If the words you associate with the winter months are “red,” “cracked” and “peeling,” you probably suffer from seriously dry skin on your hands. Cracks on your fingers can make even the simplest tasks — like typing, turning a page, or doing up a button — very painful.
For advice on how to cope with chapped hands, I consulted Dr. Barbara Reed, dermatologist and clinical professor of dermatology at the University of Colorado. With Denver’s dry climate, Reed has both a professional and personal interest in preserving the skin on her hands.
“It’s a seasonal problem, and a bigger issue as you age," she tells me. With forced air heat during the winter months, the air inside our homes is extremely dry, even with a humidifier. What’s worse, our skin gets lazy about making as much oil as we get older, so overall, dry skin can become much more severe with time.”
- Read more: How nails and hands change as you get older
Symptoms: Reed says sufferers likely have some, or all, of the following symptoms:
- dry skin
- cracked skin
As Reed says, cracks or “fissures” near your nails are “small but powerful enough to get your attention,” and can be painful enough to wake you up at night. They can also become infected if bacteria enter the open skin.
Why some people and not others? Some people are definitely more susceptible to severely dry hand skin, according to Reed.
“Some people just make less oil in their skin, and others are more sensitive to chemicals,” she says. “If you have a tendency towards eczema or come from an allergic family, you may have very sensitive skin that reacts to chemicals like preservatives and fragrances, which can exacerbate skin rashes and dryness.”
- Read more: What causes dry and chapped hands?
Treatment and Solutions: The best treatment, according to Reed, is prevention. Avoid over-washing, especially with lathering soaps containing detergents that can further dry the skin. Moisturize several times a day with a thick, emollient (lubricating) hand cream or lotion. Look for ingredients like petrolatum, wax, and shea butter.
If you’re in a job that requires frequent hand washing or wet work (such as a hair stylist or daycare worker), wear latex or vinyl gloves to protect your skin from water and harsh chemicals. For dry work like gardening, you should wear cloth gloves.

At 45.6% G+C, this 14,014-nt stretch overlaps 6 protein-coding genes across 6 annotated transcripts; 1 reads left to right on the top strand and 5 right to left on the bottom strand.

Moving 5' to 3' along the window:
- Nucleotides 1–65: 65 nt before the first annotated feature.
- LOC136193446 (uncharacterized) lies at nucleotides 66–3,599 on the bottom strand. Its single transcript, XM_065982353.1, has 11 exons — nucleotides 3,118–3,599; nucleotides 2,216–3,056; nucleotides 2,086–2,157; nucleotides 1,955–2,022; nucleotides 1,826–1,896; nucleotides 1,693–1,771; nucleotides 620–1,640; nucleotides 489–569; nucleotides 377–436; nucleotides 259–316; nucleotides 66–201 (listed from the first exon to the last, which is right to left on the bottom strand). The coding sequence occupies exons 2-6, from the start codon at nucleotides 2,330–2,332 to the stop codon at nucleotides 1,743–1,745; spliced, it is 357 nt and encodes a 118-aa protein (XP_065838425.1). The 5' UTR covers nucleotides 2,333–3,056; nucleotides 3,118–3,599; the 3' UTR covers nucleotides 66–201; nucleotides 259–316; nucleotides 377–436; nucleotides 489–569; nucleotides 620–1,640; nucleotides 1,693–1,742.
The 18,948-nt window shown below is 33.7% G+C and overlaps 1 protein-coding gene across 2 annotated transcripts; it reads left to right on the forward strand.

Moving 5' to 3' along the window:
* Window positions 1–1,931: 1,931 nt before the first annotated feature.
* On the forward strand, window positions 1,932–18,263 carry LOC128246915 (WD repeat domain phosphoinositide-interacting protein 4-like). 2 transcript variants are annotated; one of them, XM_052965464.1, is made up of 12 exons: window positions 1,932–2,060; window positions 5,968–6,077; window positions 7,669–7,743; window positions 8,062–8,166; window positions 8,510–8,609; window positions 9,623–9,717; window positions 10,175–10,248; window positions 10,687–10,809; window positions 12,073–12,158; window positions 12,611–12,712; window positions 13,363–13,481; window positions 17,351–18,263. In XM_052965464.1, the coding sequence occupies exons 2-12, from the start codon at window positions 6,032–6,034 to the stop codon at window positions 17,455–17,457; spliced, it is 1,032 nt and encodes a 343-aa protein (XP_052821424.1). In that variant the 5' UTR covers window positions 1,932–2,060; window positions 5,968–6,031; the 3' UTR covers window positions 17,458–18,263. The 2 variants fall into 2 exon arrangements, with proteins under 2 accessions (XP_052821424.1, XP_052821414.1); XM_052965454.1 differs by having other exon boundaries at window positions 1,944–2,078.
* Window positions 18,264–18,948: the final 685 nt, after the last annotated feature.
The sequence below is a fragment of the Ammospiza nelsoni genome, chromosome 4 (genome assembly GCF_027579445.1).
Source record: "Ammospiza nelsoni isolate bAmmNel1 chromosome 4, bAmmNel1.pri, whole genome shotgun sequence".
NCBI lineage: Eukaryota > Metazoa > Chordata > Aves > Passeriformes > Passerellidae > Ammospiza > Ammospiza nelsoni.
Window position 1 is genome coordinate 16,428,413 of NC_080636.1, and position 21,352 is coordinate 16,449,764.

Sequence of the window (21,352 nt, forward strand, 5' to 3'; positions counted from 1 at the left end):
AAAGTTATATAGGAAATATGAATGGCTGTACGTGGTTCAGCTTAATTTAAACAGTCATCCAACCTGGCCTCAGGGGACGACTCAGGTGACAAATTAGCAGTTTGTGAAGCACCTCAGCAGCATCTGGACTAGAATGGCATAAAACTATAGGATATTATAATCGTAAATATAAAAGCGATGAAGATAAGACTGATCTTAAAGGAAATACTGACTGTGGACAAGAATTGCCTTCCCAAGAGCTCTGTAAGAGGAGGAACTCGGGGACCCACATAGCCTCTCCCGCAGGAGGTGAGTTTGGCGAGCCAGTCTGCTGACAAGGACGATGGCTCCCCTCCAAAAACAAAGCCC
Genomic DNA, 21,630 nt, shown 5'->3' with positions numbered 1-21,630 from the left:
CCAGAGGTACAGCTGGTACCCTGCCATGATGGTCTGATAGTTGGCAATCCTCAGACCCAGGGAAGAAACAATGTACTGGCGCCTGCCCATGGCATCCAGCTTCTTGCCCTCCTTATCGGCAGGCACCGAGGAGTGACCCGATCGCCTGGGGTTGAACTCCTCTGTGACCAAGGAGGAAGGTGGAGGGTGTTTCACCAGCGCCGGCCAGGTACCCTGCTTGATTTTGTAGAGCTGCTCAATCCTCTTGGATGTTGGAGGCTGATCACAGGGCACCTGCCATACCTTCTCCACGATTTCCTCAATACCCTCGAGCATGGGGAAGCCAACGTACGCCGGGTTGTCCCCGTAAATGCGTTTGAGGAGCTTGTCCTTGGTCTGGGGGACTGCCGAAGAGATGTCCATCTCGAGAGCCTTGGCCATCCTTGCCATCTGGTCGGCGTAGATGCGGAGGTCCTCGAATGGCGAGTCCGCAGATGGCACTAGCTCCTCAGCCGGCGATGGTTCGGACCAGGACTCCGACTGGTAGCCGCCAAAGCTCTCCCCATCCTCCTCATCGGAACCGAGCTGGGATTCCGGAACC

A gentle hypoallergenic cleanser (like Cetaphil) will tend to irritate your skin less than soaps that contain lathering detergents. Since Cetaphil won’t kill bacteria or viruses, avoid spreading the flu or other germs by using anti-bacterial gel hand sanitizers. While these gels contain alcohol, Reed finds that many of her patients with dry skin tolerate them better than they do repeated hand washings with soap.
Believe it or not, a popular solution for painful skin cracks is super glue. Part of a group of adhesive chemicals called cyanoacrylates, super glue can be used for very superficial cuts and cracks, according to Reed.
While it should never be used for deep wounds, and is poisonous if swallowed, super glue “is quick, easy, and stays where you put it,” says Reed, who cautions against so-called “liquid bandage” solutions for skin cracks.
“Many liquid bandage products contain too much alcohol for patients with skin that is already exceedingly dry; they can make the problem worse.”
Another cyanoacrylate product called Dermabond, which was specifically designed to seal skin tissue, has been approved by the US Food and Drug Administration for surgical use, and for superficial lacerations. Skin must be thoroughly cleansed before applying, to prevent infection.
When to see a physician: Reed recommends getting a dermatologist’s or health-care provider’s help if your hands are causing you discomfort. In particular, you must seek medical attention immediately if your hands are swollen, bleeding, have a honey-colored crust on any cracks, or you see red streaks moving up your arm, as these symptoms indicate that a more serious infection might be brewing.
Cyanoacrylates. US National Institutes of Health Public Information Sheet. Accessed January 22, 2013.
Cyanoacrylate microbial sealants for skin preparation prior to surgery. US National Library of Medicine Plain Language Summary. Accessed January 22, 2013.
Dermabond Approval Order. US Food and Drug Administration. Accessed January 22, 2013.
Dry Skin. American Academy of Dermatology Public Information Sheet. Accessed January 22, 2013.
Dry Skin. US National Institutes of Health Public Information Sheet. Accessed January 18, 2013.
Interview with Dr. Barbara Reed, Clinical Professor of Dermatology, University of Colorado, Denver. January 17, 2013.
Mature Skin. American Academy of Dermatology Public Information Sheet. Accessed January 18, 2013.
Thomas B. Bruns and J. Mack Worthington. “Using Tissue Adhesive for Wound Repair: A Practical Guide to Dermabond.” Am Fam Physician. 2000 Mar 1;61(5):1383-1388. http://www.aafp.org/afp/2000/0301/p1383.html